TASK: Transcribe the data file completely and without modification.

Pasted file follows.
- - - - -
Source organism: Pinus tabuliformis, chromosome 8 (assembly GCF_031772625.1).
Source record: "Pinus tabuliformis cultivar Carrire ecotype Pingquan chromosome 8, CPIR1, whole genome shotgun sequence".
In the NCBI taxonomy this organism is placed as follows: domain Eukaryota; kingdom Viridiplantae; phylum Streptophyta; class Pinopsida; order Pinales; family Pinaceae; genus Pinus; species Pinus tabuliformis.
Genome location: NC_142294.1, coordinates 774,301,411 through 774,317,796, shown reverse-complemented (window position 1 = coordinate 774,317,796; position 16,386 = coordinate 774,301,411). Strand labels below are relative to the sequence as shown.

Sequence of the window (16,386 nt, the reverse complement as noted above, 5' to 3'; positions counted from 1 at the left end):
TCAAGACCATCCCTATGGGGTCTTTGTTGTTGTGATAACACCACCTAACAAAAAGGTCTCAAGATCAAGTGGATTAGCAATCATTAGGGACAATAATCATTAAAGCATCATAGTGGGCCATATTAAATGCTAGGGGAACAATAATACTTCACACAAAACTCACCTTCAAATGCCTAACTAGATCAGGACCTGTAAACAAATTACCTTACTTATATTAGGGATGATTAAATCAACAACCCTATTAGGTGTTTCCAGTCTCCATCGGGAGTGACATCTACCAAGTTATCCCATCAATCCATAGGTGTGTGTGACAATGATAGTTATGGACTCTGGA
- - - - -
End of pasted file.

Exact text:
Source organism: Pinus tabuliformis, chromosome 8 (assembly GCF_031772625.1).
Source record: "Pinus tabuliformis cultivar Carrire ecotype Pingquan chromosome 8, CPIR1, whole genome shotgun sequence".
In the NCBI taxonomy this organism is placed as follows: domain Eukaryota; kingdom Viridiplantae; phylum Streptophyta; class Pinopsida; order Pinales; family Pinaceae; genus Pinus; species Pinus tabuliformis.
Genome location: NC_142294.1, coordinates 774,301,411 through 774,317,796, shown reverse-complemented (window position 1 = coordinate 774,317,796; position 16,386 = coordinate 774,301,411). Strand labels below are relative to the sequence as shown.

Sequence of the window (16,386 nt, the reverse complement as noted above, 5' to 3'; positions counted from 1 at the left end):
TCAAGACCATCCCTATGGGGTCTTTGTTGTTGTGATAACACCACCTAACAAAAAGGTCTCAAGATCAAGTGGATTAGCAATCATTAGGGACAATAATCATTAAAGCATCATAGTGGGCCATATTAAATGCTAGGGGAACAATAATACTTCACACAAAACTCACCTTCAAATGCCTAACTAGATCAGGACCTGTAAACAAATTACCTTACTTATATTAGGGATGATTAAATCAACAACCCTATTAGGTGTTTCCAGTCTCCATCGGGAGTGACATCTACCAAGTTATCCCATCAATCCATAGGTGTGTGTGACAATGATAGTTATGGACTCTGGA